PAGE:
Our imposed pause in Swift Current has its advantages. While we wait for the part to arrive from Calgary we have a chance to catch up a bit on our e-mail, visit with the motel staff, and I was even able to listen in to Tom's ongoing course on the Dynamics of Income and Wealth.
Since we don't have transportation, we are not able to explore Swift Current a great deal (an indication itself of prairie life) but we were still able to get some of the local news from the server at supper last night, the woman who served breakfast this morning, and the staff of the hotel. The server at supper was a recent addition to the community (8 months). He was invited to help rejuvenate the hotel and restaurant business. He was complaining about the lack of collaboration among the hotels along the strip - they didn't want to make deals about coupons or other arrangements for sharing breakfast facilities, for example.
There are many hotels along this strip of the road - and a casino across the highway. If our hotel is any indication, however, most of the clientele are railway or highway workers. We see many people coming and going in their orange safety jackets and working coveralls. It recalls for me the discussions I have had with my research colleagues about the importance of utility and transportation workers to the sustainability of rural areas. I expect that these hotels depend a great deal on such clients - with some travelers (like us) and perhaps some of the casino-goers.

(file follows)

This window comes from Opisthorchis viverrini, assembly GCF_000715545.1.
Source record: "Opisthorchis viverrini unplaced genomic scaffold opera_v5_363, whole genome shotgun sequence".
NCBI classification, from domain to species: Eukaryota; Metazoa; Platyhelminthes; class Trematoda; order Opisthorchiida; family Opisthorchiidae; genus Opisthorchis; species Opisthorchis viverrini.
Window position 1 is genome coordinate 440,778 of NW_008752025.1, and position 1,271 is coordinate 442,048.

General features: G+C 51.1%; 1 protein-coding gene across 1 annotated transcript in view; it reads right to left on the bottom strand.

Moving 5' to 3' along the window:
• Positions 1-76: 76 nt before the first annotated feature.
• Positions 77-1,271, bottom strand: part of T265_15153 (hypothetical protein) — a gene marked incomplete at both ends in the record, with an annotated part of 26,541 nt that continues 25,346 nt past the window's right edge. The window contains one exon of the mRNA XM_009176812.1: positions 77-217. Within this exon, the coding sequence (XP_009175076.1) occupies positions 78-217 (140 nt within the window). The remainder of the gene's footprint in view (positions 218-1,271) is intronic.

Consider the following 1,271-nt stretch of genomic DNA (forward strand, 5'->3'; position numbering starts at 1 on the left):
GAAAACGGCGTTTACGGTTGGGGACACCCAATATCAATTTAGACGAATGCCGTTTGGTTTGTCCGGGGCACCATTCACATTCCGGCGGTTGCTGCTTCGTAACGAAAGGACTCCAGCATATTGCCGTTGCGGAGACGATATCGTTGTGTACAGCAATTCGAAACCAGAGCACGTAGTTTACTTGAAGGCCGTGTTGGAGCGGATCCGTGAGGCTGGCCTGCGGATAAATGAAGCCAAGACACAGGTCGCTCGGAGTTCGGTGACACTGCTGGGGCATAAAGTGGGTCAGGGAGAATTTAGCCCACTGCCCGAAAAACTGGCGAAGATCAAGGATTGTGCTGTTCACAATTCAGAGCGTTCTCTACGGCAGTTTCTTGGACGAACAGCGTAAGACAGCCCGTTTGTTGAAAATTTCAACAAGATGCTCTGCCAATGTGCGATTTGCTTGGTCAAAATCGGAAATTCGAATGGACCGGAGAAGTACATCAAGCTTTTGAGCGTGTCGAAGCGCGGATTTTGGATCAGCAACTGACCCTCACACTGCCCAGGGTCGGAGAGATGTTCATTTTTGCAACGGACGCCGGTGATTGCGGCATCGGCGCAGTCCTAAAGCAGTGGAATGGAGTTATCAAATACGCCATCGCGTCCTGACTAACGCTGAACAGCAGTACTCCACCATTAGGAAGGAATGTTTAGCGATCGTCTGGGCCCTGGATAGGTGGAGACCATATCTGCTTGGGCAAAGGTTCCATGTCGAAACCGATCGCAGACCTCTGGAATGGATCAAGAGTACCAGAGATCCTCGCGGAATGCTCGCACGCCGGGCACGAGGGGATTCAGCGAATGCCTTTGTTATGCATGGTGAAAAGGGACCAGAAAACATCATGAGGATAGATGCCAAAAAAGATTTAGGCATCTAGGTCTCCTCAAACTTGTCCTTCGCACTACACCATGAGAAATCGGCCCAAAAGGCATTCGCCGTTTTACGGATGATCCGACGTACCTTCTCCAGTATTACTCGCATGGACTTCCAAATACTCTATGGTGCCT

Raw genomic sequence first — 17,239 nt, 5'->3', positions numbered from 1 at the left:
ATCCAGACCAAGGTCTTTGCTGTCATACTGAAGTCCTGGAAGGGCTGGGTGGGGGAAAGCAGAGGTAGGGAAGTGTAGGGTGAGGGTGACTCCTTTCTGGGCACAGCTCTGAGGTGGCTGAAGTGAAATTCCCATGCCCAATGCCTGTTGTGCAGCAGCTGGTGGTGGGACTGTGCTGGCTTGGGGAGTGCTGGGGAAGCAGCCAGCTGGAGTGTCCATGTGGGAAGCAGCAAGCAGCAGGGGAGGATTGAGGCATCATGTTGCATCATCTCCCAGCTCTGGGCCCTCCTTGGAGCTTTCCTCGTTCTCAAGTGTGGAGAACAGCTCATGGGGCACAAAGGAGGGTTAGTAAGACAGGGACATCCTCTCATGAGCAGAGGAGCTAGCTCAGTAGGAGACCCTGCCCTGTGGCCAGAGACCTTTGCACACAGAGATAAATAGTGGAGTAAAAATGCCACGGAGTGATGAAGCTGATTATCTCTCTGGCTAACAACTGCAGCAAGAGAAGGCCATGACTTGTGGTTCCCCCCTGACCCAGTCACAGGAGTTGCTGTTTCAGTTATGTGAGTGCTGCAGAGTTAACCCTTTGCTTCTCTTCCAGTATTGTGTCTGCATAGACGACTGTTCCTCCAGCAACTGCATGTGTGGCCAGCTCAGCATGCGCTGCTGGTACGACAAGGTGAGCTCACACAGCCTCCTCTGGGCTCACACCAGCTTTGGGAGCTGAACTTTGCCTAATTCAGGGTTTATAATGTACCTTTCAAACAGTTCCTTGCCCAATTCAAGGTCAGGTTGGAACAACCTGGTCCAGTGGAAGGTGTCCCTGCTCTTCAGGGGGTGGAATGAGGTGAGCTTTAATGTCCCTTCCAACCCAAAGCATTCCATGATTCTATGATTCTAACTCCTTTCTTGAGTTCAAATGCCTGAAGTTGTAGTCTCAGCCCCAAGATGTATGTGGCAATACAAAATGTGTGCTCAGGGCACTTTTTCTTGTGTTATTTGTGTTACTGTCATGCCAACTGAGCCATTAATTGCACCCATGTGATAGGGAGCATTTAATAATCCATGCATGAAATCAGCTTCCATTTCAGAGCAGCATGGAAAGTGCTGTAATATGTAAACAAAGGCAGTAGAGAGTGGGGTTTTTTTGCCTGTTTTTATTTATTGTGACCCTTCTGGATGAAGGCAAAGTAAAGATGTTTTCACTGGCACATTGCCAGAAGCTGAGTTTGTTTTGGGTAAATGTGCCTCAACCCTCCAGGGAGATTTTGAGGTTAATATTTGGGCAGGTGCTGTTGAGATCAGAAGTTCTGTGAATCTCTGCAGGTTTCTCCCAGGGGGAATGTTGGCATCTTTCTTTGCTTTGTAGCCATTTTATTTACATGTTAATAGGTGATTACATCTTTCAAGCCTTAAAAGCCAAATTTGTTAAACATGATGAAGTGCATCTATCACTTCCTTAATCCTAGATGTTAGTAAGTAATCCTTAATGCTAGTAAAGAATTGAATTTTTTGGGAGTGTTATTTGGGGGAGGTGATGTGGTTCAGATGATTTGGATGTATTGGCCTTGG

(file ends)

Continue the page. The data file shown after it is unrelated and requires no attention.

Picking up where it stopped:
Swift Current is located at the eastern edge of the Palliser Triangle - a huge area of southern Saskatchewan and Alberta that includes a variety of landscapes: from deserts to vast farms and grasslands. The buffalo no longer roam the grasslands of the region since farms have taken over much of the arable land, but even the farmers have experienced years of drought mixed in with the years of plenty. Much of the farming in this region is "dryland farming": farming without the benefit of irrigation, so the weather conditions (particularly the moisture) drive their fate. If we can get our van going, this will be the land we traverse on our way to Calgary.